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Legal loopholes are killing Koalas in the Sydney Basin

2 min read

Koalas are in imminent danger in the Sydney Basin Bioregion, and in some areas – including the Shoalhaven and Central Coast Local Government Areas (LGAs).

This iconic species is already all but extinct, confirms a new report commissioned by the Sydney Basin Koala Network (SBKN), prepared by Biolink.

Legal protections are also woefully inadequate according to a companion report by the Environmental Defenders Office (EDO).

Koalas are facing multiple threats importantly from the cumulative effect of hundreds of development approvals causing habitat loss, modification and fragmentation, along with vehicle strikes, dog attacks, stress-induced disease and significant weather events such as drought, fire and floods.

The six focal areas of significance identified as key to improving the fate of koalas in the Sydney Basin include Campbelltown/Wollondilly, Liverpool, Sutherland, Wingecarribee (Southern Highlands), Hawkesbury, and Cessnock/Lake Macquarie.

“There are alarm bells going off across the region. Koala numbers in the Sydney Basin overall have declined by an estimated 22 per cent in the past 20 years, and NSW legislation and policy has continued to allow their decline,” said Jeff Angel, Director of Total Environment Centre (TEC).

“Areas with the most significant koala populations are not being protected from development and other threats, despite their looming extinction.”

However, the new legal analysis confirms there’s an opportunity to create an immediate impact and halt the decline of koala populations across the state by:

  • Ensuring laws apply to all koala habitats by adopting consistent, comprehensive mapping across NSW as a matter of urgency, to identify key areas for conservation so koala populations can recover and grow.
  • Urgently reforming state laws to deliver certain protection and strong safeguards for koalas in all environmental, planning and land-clearing legislation.

“After extensive review, it’s clear that our laws are not up to the task of protecting koalas and their habitat. We have identified multiple opportunities to strengthen koala laws and policies,” said Cerin Loane, EDO Special Counsel, Nature.

“We need urgent reform together with ongoing support for government agencies and private landholders to identify koala habitat, assess threats, and properly implement the rules.”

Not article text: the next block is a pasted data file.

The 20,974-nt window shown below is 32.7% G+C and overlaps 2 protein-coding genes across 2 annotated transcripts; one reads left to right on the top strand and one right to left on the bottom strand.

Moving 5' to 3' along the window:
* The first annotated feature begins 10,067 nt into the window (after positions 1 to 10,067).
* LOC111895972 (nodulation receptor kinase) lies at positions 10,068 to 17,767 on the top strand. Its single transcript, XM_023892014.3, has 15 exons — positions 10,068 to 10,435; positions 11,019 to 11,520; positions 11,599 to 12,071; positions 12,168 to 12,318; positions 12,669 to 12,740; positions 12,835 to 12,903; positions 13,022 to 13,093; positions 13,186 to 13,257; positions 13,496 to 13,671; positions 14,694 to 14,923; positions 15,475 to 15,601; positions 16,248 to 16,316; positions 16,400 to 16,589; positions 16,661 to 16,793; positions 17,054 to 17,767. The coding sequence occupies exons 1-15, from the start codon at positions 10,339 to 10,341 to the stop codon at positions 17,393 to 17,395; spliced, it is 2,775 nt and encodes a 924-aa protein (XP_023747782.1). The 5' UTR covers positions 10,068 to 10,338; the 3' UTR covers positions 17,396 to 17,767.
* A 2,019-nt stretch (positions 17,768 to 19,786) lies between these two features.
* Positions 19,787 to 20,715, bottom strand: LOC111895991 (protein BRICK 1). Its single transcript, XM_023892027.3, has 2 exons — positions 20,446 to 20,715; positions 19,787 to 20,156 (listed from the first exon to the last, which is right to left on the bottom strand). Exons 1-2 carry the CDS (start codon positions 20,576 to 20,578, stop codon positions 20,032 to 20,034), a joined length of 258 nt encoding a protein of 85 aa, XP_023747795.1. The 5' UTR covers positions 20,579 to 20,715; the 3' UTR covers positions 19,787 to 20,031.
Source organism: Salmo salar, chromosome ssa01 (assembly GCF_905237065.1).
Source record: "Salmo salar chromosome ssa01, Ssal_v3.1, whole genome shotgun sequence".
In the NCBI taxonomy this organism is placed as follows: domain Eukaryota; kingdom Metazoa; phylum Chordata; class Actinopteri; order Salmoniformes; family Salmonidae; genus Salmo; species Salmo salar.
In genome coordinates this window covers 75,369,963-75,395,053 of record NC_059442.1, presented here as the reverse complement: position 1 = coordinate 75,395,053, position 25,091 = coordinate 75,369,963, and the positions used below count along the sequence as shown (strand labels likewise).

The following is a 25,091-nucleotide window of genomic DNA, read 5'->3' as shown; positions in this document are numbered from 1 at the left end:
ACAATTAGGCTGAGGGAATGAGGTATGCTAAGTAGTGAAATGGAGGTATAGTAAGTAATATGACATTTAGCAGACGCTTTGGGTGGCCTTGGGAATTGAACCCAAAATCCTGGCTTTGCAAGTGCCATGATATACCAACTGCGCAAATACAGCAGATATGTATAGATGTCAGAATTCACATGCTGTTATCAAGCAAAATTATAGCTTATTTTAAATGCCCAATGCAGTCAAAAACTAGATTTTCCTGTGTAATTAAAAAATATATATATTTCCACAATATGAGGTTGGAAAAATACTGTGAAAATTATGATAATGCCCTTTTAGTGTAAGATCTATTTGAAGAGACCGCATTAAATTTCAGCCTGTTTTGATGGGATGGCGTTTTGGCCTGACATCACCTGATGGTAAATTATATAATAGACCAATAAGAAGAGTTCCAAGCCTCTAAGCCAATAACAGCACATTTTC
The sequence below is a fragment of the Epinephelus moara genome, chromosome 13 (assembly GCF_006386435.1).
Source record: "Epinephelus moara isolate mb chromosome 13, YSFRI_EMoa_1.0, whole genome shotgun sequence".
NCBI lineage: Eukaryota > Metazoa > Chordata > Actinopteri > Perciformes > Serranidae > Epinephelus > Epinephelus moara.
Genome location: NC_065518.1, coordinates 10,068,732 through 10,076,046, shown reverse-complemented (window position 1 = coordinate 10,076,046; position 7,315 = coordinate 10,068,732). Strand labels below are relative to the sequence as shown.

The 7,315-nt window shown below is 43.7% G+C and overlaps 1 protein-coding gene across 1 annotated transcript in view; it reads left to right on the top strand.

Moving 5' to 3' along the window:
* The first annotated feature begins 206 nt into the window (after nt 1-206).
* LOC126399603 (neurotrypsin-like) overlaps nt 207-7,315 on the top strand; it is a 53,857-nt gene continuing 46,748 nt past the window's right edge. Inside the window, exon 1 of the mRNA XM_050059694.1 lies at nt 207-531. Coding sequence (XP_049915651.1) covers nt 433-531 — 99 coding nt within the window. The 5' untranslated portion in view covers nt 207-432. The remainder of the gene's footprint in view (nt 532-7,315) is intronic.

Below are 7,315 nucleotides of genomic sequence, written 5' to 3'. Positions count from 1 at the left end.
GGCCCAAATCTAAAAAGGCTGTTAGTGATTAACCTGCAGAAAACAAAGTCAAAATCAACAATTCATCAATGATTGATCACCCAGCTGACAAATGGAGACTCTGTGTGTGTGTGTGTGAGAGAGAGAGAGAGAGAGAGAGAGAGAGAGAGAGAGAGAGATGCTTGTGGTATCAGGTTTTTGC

While the full impact of the Black Summer bushfires is yet to be established, the loss of koala habitat from fire (such as 78.7% in the Hawkesbury) has seen habitat closer to urban areas become critical to recovery, as protection against fire is prioritised in these areas.

“Identifying and protecting koala habitat corridors in these areas will assist koala movement and support population expansion. These corridors should be protected in much the same way as infrastructure and housing during bushfire events,” said Amanda Lane, Biolink Ecologist.
Australia’s largest wildlife organisation, WIRES, is funding the SBKN project.

“WIRES’ dedicated volunteers and Emergency rescue teams are increasingly responding to calls from the public about displaced, injured and orphaned koalas and we are pleased to be able to add our full support to TEC’s Sydney Basin Koala Network initiative,” said Leanne Taylor, WIRES CEO.

The organisation funding the SBKN project has received 617 calls from across NSW regarding koalas and more than half of these (337) were for koalas in the Sydney Basin area.

“No government to date has provided koalas with adequate protection. Current local and state environment and planning laws are failing our koalas: there are too many regulatory gaps and too much flexibility in decision-making, and the NSW Koala Strategy is not legally binding,” added Angel.

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Menchie Khairuddin is a writer Deputy Content Manager at Akolade and content producer for Third Sector News. She is passionate about social affairs specifically in mixed, multicultural heritage and not-for-profit organisations.


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